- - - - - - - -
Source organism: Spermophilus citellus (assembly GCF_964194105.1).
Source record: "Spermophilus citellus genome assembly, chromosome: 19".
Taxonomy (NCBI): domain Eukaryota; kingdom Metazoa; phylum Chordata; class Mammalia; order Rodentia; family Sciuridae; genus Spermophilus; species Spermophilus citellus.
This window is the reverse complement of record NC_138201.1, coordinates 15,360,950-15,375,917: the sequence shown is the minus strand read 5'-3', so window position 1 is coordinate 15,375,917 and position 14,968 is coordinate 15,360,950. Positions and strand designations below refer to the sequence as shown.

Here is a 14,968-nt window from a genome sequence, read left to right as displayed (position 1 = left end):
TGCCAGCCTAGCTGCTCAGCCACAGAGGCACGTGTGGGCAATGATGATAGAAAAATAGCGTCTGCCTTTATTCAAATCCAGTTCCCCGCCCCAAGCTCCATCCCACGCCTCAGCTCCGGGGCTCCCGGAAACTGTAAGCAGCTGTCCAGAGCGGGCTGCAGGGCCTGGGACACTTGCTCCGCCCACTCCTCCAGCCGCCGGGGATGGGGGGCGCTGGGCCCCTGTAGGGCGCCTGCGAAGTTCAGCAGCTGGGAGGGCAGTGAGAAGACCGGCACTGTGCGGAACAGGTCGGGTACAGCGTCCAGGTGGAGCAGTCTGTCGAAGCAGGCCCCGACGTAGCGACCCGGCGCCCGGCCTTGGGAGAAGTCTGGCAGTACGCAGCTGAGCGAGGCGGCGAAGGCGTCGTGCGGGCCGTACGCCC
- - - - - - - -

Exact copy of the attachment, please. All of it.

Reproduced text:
Source organism: Spermophilus citellus (assembly GCF_964194105.1).
Source record: "Spermophilus citellus genome assembly, chromosome: 19".
Taxonomy (NCBI): domain Eukaryota; kingdom Metazoa; phylum Chordata; class Mammalia; order Rodentia; family Sciuridae; genus Spermophilus; species Spermophilus citellus.
This window is the reverse complement of record NC_138201.1, coordinates 15,360,950-15,375,917: the sequence shown is the minus strand read 5'-3', so window position 1 is coordinate 15,375,917 and position 14,968 is coordinate 15,360,950. Positions and strand designations below refer to the sequence as shown.

Here is a 14,968-nt window from a genome sequence, read left to right as displayed (position 1 = left end):
TGCCAGCCTAGCTGCTCAGCCACAGAGGCACGTGTGGGCAATGATGATAGAAAAATAGCGTCTGCCTTTATTCAAATCCAGTTCCCCGCCCCAAGCTCCATCCCACGCCTCAGCTCCGGGGCTCCCGGAAACTGTAAGCAGCTGTCCAGAGCGGGCTGCAGGGCCTGGGACACTTGCTCCGCCCACTCCTCCAGCCGCCGGGGATGGGGGGCGCTGGGCCCCTGTAGGGCGCCTGCGAAGTTCAGCAGCTGGGAGGGCAGTGAGAAGACCGGCACTGTGCGGAACAGGTCGGGTACAGCGTCCAGGTGGAGCAGTCTGTCGAAGCAGGCCCCGACGTAGCGACCCGGCGCCCGGCCTTGGGAGAAGTCTGGCAGTACGCAGCTGAGCGAGGCGGCGAAGGCGTCGTGCGGGCCGTACGCCC